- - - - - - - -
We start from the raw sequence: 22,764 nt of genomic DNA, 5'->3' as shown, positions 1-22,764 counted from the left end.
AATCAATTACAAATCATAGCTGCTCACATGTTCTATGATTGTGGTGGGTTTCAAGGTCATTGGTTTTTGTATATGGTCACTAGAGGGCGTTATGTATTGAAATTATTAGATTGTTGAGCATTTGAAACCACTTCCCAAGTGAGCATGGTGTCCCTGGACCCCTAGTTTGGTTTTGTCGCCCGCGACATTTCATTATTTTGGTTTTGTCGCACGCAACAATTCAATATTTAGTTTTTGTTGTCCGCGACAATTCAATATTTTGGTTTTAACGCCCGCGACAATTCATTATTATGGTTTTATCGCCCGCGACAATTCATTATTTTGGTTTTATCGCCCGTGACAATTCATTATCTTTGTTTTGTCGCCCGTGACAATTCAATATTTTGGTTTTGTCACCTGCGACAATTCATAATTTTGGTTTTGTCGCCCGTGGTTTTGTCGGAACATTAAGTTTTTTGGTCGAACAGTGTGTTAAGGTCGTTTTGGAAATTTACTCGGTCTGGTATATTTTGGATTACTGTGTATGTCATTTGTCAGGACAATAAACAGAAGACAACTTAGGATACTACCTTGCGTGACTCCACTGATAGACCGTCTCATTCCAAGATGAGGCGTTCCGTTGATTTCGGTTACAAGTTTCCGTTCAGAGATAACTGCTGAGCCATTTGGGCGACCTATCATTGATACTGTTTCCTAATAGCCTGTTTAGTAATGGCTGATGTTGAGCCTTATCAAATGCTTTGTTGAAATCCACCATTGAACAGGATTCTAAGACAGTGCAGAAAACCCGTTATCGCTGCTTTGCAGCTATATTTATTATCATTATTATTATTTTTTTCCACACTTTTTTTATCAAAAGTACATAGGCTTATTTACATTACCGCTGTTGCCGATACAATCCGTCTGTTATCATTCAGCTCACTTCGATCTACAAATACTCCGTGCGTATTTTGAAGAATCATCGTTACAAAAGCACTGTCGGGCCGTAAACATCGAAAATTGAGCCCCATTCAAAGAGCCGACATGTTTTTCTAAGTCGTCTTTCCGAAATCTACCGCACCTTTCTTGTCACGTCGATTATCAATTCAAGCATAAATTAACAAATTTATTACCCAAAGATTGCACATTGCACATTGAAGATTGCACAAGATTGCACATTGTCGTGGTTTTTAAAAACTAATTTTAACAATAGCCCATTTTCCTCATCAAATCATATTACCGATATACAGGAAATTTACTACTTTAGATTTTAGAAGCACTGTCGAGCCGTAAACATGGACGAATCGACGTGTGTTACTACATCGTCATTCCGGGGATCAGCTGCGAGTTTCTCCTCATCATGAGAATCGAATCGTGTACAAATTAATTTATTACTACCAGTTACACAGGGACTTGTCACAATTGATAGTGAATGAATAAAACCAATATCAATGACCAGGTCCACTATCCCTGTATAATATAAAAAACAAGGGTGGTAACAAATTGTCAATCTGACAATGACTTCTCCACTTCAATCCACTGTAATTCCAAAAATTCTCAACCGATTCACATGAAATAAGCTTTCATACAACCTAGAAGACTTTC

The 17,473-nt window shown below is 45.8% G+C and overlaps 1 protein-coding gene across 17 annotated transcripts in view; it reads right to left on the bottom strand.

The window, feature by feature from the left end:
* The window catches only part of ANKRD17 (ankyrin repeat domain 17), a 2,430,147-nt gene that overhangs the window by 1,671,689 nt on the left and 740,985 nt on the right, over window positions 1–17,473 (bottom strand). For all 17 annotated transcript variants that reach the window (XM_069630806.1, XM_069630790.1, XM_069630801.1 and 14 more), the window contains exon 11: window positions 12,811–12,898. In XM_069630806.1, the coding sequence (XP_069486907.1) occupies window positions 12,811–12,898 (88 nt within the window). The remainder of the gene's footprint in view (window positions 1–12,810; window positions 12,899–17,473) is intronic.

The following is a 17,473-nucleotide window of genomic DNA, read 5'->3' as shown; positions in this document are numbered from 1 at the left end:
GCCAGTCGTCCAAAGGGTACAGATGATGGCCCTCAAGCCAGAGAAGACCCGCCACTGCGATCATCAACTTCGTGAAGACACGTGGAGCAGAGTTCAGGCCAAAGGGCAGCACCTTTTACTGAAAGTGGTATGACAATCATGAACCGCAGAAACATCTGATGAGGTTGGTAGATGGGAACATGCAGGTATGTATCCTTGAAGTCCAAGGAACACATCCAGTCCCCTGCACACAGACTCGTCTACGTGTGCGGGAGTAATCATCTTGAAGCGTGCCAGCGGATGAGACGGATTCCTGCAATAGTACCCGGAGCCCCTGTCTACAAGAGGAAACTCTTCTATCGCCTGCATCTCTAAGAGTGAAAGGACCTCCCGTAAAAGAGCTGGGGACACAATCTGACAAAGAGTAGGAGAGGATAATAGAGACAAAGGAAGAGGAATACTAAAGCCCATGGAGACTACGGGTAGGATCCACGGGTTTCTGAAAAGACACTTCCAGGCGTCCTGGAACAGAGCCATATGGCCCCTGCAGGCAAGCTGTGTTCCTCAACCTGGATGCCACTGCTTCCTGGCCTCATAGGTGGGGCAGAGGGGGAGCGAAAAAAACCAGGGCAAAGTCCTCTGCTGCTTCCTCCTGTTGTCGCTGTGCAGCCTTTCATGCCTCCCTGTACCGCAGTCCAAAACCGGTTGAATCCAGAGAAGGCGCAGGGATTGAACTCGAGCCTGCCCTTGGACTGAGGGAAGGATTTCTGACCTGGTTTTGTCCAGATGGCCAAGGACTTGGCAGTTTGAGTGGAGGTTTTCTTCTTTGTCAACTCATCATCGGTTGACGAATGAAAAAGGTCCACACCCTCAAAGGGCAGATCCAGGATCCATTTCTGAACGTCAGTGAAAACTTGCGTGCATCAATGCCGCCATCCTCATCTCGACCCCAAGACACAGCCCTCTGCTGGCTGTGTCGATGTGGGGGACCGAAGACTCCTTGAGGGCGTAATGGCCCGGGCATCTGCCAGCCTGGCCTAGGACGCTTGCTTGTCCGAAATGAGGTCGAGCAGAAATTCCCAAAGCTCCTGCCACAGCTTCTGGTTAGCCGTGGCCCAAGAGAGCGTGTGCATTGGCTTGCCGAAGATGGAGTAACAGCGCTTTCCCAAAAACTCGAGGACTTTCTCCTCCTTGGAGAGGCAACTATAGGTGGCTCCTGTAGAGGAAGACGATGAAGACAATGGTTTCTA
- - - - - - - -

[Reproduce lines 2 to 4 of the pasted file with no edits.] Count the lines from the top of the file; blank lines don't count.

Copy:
AATCAATTACAAATCATAGCTGCTCACATGTTCTATGATTGTGGTGGGTTTCAAGGTCATTGGTTTTTGTATATGGTCACTAGAGGGCGTTATGTATTGAAATTATTAGATTGTTGAGCATTTGAAACCACTTCCCAAGTGAGCATGGTGTCCCTGGACCCCTAGTTTGGTTTTGTCGCCCGCGACATTTCATTATTTTGGTTTTGTCGCACGCAACAATTCAATATTTAGTTTTTGTTGTCCGCGACAATTCAATATTTTGGTTTTAACGCCCGCGACAATTCATTATTATGGTTTTATCGCCCGCGACAATTCATTATTTTGGTTTTATCGCCCGTGACAATTCATTATCTTTGTTTTGTCGCCCGTGACAATTCAATATTTTGGTTTTGTCACCTGCGACAATTCATAATTTTGGTTTTGTCGCCCGTGGTTTTGTCGGAACATTAAGTTTTTTGGTCGAACAGTGTGTTAAGGTCGTTTTGGAAATTTACTCGGTCTGGTATATTTTGGATTACTGTGTATGTCATTTGTCAGGACAATAAACAGAAGACAACTTAGGATACTACCTTGCGTGACTCCACTGATAGACCGTCTCATTCCAAGATGAGGCGTTCCGTTGATTTCGGTTACAAGTTTCCGTTCAGAGATAACTGCTGAGCCATTTGGGCGACCTATCATTGATACTGTTTCCTAATAGCCTGTTTAGTAATGGCTGATGTTGAGCCTTATCAAATGCTTTGTTGAAATCCACCATTGAACAGGATTCTAAGACAGTGCAGAAAACCCGTTATCGCTGCTTTGCAGCTATATTTATTATCATTATTATTATTTTTTTCCACACTTTTTTTATCAAAAGTACATAGGCTTATTTACATTACCGCTGTTGCCGATACAATCCGTCTGTTATCATTCAGCTCACTTCGATCTACAAATACTCCGTGCGTATTTTGAAGAATCATCGTTACAAAAGCACTGTCGGGCCGTAAACATCGAAAATTGAGCCCCATTCAAAGAGCCGACATGTTTTTCTAAGTCGTCTTTCCGAAATCTACCGCACCTTTCTTGTCACGTCGATTATCAATTCAAGCATAAATTAACAAATTTATTACCCAAAGATTGCACATTGCACATTGAAGATTGCACAAGATTGCACATTGTCGTGGTTTTTAAAAACTAATTTTAACAATAGCCCATTTTCCTCATCAAATCATATTACCGATATACAGGAAATTTACTACTTTAGATTTTAGAAGCACTGTCGAGCCGTAAACATGGACGAATCGACGTGTGTTACTACATCGTCATTCCGGGGATCAGCTGCGAGTTTCTCCTCATCATGAGAATCGAATCGTGTACAAATTAATTTATTACTACCAGTTACACAGGGACTTGTCACAATTGATAGTGAATGAATAAAACCAATATCAATGACCAGGTCCACTATCCCTGTATAATATAAAAAACAAGGGTGGTAACAAATTGTCAATCTGACAATGACTTCTCCACTTCAATCCACTGTAATTCCAAAAATTCTCAACCGATTCACATGAAATAAGCTTTCATACAACCTAGAAGACTTTC

The 17,473-nt window shown below is 45.8% G+C and overlaps 1 protein-coding gene across 17 annotated transcripts in view; it reads right to left on the bottom strand.

The window, feature by feature from the left end: